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The Great Equations: Breakthroughs in Science from Pythagoras to Heisenberg

3.80  ·  Rating Details  ·  297 Ratings  ·  36 Reviews
Philosopher and science historian Robert P. Crease tells the stories behind ten of the greatest equations in human history. Was Nobel laureate Richard Feynman really joking when he called Maxwell's electromagnetic equations the most significant event of the nineteenth century? How did Newton's law of gravitation influence young revolutionaries? Why has Euler's formula been ...more
Hardcover, 224 pages
Published January 19th 2009 by W. W. Norton & Company (first published 2008)
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Aug 26, 2015 Augusto rated it it was ok  ·  review of another edition
Livro fraco escrito num tom pra lá de "deslumbrado". Um interlúdio cientificista que meio que espezinha as ciências sociais, em especial a história, beira o mau gosto e só piorou as coisas.
Jun Wen
Reading this book as a chemical engineer, I probably had an easier time than most, being already familiar with the laws of motion, gravity and thermodynamics.

Even then, it was not a book that could be breezed through easily, despite its short length. This was especially so towards the end of the book as it moved away from classical physics, and in the final two chapters I felt severely out of my depth.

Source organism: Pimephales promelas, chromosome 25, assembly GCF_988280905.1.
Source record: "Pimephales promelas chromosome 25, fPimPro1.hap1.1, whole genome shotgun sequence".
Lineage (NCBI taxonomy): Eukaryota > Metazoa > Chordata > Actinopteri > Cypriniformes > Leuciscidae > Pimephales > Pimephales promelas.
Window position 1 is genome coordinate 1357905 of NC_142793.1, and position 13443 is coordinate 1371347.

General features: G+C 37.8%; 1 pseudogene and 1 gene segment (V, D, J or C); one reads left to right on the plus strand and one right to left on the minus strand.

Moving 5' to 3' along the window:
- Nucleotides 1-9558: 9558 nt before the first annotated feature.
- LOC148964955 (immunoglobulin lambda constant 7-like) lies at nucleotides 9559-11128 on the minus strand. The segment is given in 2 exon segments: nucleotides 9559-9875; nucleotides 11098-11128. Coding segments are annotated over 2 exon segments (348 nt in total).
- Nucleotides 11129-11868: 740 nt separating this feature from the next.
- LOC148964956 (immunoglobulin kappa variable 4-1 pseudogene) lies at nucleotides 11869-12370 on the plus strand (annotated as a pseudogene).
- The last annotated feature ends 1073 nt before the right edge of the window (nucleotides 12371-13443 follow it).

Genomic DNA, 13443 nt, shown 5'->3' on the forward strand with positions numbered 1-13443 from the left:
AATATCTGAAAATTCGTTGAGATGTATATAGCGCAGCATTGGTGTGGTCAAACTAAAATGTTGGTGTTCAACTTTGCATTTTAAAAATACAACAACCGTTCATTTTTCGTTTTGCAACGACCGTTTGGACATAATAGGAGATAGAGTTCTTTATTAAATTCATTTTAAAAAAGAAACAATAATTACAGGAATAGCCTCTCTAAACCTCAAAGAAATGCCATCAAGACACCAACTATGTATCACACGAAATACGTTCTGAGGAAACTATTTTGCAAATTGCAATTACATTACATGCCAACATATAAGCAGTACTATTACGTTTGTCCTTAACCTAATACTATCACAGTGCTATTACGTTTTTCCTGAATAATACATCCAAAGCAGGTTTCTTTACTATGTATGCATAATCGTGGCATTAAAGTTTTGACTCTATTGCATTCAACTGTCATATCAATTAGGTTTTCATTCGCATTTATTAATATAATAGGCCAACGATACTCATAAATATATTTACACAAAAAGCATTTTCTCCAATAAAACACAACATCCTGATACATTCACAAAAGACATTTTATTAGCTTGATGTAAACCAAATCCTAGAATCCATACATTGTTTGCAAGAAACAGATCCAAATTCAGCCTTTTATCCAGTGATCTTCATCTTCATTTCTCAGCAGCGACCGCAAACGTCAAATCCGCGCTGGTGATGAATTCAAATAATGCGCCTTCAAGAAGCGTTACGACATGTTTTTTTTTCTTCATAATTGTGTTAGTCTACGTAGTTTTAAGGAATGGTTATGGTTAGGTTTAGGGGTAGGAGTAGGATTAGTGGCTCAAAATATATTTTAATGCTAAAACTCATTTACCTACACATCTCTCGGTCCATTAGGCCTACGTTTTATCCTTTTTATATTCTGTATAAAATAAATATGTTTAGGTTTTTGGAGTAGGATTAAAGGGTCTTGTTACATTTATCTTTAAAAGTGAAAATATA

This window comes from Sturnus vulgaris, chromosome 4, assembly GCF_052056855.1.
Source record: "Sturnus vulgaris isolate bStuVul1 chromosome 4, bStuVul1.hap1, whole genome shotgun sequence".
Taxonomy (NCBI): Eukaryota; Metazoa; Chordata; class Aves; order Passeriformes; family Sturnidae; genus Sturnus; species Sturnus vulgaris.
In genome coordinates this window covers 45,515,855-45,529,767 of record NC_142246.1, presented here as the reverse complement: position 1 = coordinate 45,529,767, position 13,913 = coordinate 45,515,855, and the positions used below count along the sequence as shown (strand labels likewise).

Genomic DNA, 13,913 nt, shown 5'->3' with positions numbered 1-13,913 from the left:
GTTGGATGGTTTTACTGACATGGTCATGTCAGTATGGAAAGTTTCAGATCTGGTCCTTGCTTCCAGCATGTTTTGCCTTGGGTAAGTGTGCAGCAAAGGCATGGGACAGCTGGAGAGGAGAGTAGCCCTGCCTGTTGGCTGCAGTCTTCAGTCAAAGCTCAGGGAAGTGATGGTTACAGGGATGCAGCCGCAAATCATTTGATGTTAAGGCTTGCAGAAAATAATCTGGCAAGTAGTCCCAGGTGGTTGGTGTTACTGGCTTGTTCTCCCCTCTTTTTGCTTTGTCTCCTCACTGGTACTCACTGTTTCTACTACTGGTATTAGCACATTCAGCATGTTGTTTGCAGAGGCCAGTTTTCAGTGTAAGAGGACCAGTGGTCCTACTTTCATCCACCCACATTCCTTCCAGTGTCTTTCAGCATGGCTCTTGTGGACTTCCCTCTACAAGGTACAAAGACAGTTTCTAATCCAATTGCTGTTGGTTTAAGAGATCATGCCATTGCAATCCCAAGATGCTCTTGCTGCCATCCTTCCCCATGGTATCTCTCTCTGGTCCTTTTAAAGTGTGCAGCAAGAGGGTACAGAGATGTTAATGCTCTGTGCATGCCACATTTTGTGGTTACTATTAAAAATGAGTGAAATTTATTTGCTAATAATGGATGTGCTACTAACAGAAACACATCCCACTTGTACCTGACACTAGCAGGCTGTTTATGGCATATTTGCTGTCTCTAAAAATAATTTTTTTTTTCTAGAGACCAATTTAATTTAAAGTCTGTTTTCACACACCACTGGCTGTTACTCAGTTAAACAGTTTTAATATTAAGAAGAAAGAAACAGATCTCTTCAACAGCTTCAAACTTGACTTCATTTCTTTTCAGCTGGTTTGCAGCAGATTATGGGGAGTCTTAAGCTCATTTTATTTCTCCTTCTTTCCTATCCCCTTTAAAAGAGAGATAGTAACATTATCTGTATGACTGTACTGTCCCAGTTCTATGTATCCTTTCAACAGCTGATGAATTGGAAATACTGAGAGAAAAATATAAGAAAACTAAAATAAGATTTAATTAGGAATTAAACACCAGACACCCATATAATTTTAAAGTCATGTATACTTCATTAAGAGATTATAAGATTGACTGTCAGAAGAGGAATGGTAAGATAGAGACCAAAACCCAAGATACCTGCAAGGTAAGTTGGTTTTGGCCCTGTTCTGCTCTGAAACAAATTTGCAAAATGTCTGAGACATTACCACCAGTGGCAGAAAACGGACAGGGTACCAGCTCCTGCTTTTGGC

Its difficulty notwithstanding, this is a well written book that summarizes the progress of hu
TheIron Paw
Jan 17, 2010 TheIron Paw rated it liked it
Shelves: non-fiction
An enlightening read for those of interested in mathematics but with limited knowledge. This book is mostly history and philosophy but with a modest amount of math that you can either work through or half bleep over without affecting the author's message too much. More difficult to deal with are some of the concepts that don't fit my day to day understanding of reality. One of the interesting concepts brought forth in the discussion of quantum mechanics is the "anschaulicht" - the property of a ...more
So often our culture forgets science and in our march to progress. Crease even noted that Howard Zinn's A People's History of the United States: 1492 to Present barely mentions science, although mentioning almost every other aspect of a forgotten American history. Sadly, Crease also mentioned a simple rule of thumb publishers use for math in a book: for every math equation added to a popular book for science and readers, the sales of books drop by half. It's for sad reasons like these that I fee ...more
Sep 13, 2011 Benjaminxjackson rated it really liked it  ·  review of another edition